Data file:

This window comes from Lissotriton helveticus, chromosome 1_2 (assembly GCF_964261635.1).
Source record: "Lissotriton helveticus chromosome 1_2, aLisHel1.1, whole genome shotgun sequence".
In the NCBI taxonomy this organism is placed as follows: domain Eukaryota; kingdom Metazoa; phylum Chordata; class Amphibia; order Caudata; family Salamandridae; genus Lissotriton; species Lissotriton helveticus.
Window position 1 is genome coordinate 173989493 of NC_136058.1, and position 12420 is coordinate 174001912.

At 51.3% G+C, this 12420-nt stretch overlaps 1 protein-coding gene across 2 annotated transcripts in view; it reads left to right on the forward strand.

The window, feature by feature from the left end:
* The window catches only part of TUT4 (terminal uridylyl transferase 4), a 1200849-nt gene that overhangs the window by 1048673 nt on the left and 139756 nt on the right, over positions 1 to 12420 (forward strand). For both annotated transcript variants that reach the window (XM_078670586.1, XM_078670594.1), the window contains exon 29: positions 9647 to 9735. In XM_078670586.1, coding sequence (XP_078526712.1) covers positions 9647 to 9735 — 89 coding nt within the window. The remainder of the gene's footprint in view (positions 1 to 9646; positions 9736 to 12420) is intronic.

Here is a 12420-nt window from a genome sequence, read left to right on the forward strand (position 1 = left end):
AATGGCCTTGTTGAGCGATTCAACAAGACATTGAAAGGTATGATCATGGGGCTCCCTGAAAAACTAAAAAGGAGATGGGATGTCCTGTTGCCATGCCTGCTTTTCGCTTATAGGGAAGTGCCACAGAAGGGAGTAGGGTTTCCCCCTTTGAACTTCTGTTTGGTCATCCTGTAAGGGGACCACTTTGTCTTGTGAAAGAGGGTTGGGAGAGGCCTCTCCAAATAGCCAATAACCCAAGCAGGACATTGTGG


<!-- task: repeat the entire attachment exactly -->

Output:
This window comes from Lissotriton helveticus, chromosome 1_2 (assembly GCF_964261635.1).
Source record: "Lissotriton helveticus chromosome 1_2, aLisHel1.1, whole genome shotgun sequence".
In the NCBI taxonomy this organism is placed as follows: domain Eukaryota; kingdom Metazoa; phylum Chordata; class Amphibia; order Caudata; family Salamandridae; genus Lissotriton; species Lissotriton helveticus.
Window position 1 is genome coordinate 173989493 of NC_136058.1, and position 12420 is coordinate 174001912.

At 51.3% G+C, this 12420-nt stretch overlaps 1 protein-coding gene across 2 annotated transcripts in view; it reads left to right on the forward strand.

The window, feature by feature from the left end:
* The window catches only part of TUT4 (terminal uridylyl transferase 4), a 1200849-nt gene that overhangs the window by 1048673 nt on the left and 139756 nt on the right, over positions 1 to 12420 (forward strand). For both annotated transcript variants that reach the window (XM_078670586.1, XM_078670594.1), the window contains exon 29: positions 9647 to 9735. In XM_078670586.1, coding sequence (XP_078526712.1) covers positions 9647 to 9735 — 89 coding nt within the window. The remainder of the gene's footprint in view (positions 1 to 9646; positions 9736 to 12420) is intronic.

Here is a 12420-nt window from a genome sequence, read left to right on the forward strand (position 1 = left end):
AATGGCCTTGTTGAGCGATTCAACAAGACATTGAAAGGTATGATCATGGGGCTCCCTGAAAAACTAAAAAGGAGATGGGATGTCCTGTTGCCATGCCTGCTTTTCGCTTATAGGGAAGTGCCACAGAAGGGAGTAGGGTTTCCCCCTTTGAACTTCTGTTTGGTCATCCTGTAAGGGGACCACTTTGTCTTGTGAAAGAGGGTTGGGAGAGGCCTCTCCAAATAGCCAATAACCCAAGCAGGACATTGTGG